LOS ANGELES — The 1960s-era drama "Mad Men" and the comedy romp "Modern Family" were the top honorees at Sunday's Emmy Awards as American life past and present proved a winning formula.
"To our fans, we are so grateful, we are so thrilled that families are sitting down together to watch a television show, and we're so happy that you have let us into your families," said Steven Levitan, "Modern Family" executive producer.
The best comedy series award was the first for the freshman sitcom, which also captured an acting award for Eric Stonestreet and a best writing trophy.
The best drama series award for "Mad Men" was its third consecutive one. Series creator Matthew Weiner seemed to take the night in stride.
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"I knew one day I would run somewhere and win a trophy," Weiner joked earlier in the ceremony when he dashed to the stage to claim the Emmy for best drama series writing with Erin Levy.
"Glee," the musical-comedy that started the night as the most-nominated series, earned an acting trophy for Jane Lynch and a directing award for creator Ryan Murphy.
Bryan Cranston's portrayal of a meth dealer in "Breaking Bad" and Kyra Sedgwick's role as a brassy deputy police chief in "The Closer" earned the pair top drama series acting awards.
Cranston's honor was his third, while his co-star, Aaron Paul, earned his first award as best supporting actor for playing his partner-in-crime.
"During the time it took me to walk up here, I venture there were 200 text messages to the other nominees saying, 'You were robbed.' I cannot argue with that," Cranston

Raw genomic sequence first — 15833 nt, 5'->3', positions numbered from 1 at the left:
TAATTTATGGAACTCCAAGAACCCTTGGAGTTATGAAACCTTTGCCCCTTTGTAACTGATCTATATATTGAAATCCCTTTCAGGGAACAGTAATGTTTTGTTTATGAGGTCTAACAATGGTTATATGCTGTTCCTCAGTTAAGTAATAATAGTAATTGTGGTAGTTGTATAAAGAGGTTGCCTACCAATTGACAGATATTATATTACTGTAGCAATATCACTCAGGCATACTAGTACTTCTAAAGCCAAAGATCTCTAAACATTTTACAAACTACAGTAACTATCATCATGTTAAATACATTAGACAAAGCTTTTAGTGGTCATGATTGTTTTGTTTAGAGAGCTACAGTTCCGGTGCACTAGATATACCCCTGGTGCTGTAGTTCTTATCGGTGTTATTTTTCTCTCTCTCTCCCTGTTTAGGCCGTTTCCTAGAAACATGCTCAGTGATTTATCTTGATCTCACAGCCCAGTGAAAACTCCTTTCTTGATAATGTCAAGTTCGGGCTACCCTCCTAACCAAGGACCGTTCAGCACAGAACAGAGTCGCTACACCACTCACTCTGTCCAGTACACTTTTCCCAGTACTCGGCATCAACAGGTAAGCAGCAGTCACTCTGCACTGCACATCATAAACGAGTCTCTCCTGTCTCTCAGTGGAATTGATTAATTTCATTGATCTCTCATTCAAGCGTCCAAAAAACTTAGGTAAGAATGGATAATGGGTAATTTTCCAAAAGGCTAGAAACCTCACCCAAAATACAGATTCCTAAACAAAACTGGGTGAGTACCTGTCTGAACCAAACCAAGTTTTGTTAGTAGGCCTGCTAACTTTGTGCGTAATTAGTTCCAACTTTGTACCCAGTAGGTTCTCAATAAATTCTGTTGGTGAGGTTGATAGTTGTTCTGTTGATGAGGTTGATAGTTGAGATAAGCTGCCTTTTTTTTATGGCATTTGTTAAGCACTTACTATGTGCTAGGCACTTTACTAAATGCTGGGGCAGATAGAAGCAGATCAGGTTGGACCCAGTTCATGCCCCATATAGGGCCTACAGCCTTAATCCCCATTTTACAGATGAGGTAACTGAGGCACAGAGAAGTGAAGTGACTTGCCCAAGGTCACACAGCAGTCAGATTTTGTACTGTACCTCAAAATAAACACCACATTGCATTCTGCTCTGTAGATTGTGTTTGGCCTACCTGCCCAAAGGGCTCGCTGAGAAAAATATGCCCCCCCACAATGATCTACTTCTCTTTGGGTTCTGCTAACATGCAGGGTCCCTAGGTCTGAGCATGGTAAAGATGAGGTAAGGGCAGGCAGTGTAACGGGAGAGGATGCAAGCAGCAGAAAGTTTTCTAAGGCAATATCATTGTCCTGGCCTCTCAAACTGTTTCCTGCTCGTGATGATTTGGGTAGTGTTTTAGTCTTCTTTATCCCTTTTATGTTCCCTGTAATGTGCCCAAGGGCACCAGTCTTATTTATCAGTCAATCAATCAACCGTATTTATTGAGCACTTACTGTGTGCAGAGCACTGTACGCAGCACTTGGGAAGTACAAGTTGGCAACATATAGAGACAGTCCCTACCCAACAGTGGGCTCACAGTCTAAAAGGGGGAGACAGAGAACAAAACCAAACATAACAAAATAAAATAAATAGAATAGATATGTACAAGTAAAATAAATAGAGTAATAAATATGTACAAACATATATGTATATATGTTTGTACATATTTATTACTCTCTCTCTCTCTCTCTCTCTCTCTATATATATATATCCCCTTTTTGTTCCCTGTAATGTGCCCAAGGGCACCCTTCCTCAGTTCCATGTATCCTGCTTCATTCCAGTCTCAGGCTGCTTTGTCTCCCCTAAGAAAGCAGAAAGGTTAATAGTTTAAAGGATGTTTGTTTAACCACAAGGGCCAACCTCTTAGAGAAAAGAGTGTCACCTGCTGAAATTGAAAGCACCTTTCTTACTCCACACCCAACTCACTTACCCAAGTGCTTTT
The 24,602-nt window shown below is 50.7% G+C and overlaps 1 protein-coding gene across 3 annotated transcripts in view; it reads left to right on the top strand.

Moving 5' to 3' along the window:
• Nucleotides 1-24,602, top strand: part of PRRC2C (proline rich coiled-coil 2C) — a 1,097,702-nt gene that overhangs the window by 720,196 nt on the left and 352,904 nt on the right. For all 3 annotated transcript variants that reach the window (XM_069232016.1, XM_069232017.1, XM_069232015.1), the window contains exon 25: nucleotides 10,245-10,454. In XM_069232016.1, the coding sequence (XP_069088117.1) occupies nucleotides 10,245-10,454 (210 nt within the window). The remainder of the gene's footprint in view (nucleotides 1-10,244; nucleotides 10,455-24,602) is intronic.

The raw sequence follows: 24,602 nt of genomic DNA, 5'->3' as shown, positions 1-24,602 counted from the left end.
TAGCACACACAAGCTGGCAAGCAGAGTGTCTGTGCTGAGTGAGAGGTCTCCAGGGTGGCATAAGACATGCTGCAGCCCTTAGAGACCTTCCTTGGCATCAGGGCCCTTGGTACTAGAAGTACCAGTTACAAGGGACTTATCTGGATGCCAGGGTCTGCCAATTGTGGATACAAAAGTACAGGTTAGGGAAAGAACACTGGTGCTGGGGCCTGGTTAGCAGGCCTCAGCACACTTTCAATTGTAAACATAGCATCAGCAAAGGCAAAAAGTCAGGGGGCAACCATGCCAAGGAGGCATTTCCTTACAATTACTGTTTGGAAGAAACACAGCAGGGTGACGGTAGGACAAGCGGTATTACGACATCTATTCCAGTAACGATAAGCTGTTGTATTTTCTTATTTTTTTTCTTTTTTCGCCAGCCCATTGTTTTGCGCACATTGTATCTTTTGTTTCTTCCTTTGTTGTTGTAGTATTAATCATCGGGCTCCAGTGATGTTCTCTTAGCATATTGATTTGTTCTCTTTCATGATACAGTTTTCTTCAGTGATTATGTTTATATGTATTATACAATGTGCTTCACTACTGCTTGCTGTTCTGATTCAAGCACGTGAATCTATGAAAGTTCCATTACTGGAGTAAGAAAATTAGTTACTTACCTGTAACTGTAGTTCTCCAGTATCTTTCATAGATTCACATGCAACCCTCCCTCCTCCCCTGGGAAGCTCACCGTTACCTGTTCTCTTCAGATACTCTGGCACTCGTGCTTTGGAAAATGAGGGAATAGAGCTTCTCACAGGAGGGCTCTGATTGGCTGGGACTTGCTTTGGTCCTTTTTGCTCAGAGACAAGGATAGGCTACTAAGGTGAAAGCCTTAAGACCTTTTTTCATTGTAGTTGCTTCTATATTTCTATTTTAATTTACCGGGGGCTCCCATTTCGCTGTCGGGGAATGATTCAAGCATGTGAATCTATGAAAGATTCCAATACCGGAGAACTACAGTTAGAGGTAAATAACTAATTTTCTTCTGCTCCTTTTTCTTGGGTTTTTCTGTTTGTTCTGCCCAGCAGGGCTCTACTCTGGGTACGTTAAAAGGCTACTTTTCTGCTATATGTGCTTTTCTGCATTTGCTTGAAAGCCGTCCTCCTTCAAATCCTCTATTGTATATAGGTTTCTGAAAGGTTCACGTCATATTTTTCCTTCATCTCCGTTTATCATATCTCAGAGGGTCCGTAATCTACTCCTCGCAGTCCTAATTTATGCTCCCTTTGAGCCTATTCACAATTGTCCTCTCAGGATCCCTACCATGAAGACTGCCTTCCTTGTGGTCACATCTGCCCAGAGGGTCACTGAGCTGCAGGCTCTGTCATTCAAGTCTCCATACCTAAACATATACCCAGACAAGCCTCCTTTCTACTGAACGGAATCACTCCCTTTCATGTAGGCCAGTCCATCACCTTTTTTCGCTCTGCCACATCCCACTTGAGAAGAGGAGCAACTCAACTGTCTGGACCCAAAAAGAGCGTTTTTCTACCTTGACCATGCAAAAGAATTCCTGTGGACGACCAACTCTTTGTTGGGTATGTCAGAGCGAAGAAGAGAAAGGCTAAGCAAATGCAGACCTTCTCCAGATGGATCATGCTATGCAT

Archie Panjabi of "The Good Wife" was honored as best supporting actress in a drama for her part as a law firm's in-house private investigator, as Emmy voters spread the riches widely among veterans and fresh faces.
Edie Falco of "Nurse Jackie" and Jim Parsons of "The Big Bang Theory" were honored for their comedy series lead roles.
"Oh, this is the most ridiculous thing that has ever, ever happened in the history of this lovely awards show. I'm not funny!" Falco said.
Stonestreet of "Modern Family" and Lynch of "Glee" were honored for their comedy-series supporting roles.
"All I wanted to be was a clown in the circus when I was a kid growing up," said Stonestreet, who plays a boisterous gay dad and partner. He thanked his parents for their support and promised to send his trophy home with them.
Lynch also thanked her folks along with her wife, Lara Embry. The pair married in Massachusetts in May.
"Top Chef" won best reality series, ending the seven-year winning streak of "The Amazing Race."
Jon Stewart's "The Daily Show" won its eighth consecutive Emmy Award for best variety, music or comedy series. The victory kept Conan O'Brien from claiming an Emmy for his short-lived stint as "Tonight" host.
George Clooney accepted the Bob Hope Humanitarian Award from his former "ER" co-star, Julianna Margulies, who lauded his fundraising efforts for victims of this year's earthquake in Haiti, the 2004 tsunami in Indonesia and the Sept. 11 terrorist attacks.
"Temple Grandin," based on the life of the gifted, autistic animal sciences expert, was honored as best TV movie and earned Emmys for its star, Claire Danes, and supporting acting trophies for Julia Ormond and David Strathairn. The film's director, Mick Jackson, also was honored.
Al Pacino was honored as best lead actor in a miniseries or movie for "You Don't Know Jack," about euthanasia advocate Dr. Jack Kevorkian, who was in the audience and stood, smiling, at Pacino's request. The controversial physician received scattered applause.
Host Jimmy Fallon opened the 62nd Primetime Emmy Awards on a musical note, performing a song-and-dance number with the cast of "Glee" and a wildly mismatched group of celebrities including Betty White, Jon Hamm, Kate Gosselin and Randy Jackson.